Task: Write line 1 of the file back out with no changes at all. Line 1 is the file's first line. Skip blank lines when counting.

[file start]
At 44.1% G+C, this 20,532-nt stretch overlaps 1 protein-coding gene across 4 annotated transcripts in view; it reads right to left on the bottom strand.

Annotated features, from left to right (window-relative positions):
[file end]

At 44.1% G+C, this 20,532-nt stretch overlaps 1 protein-coding gene across 4 annotated transcripts in view; it reads right to left on the bottom strand.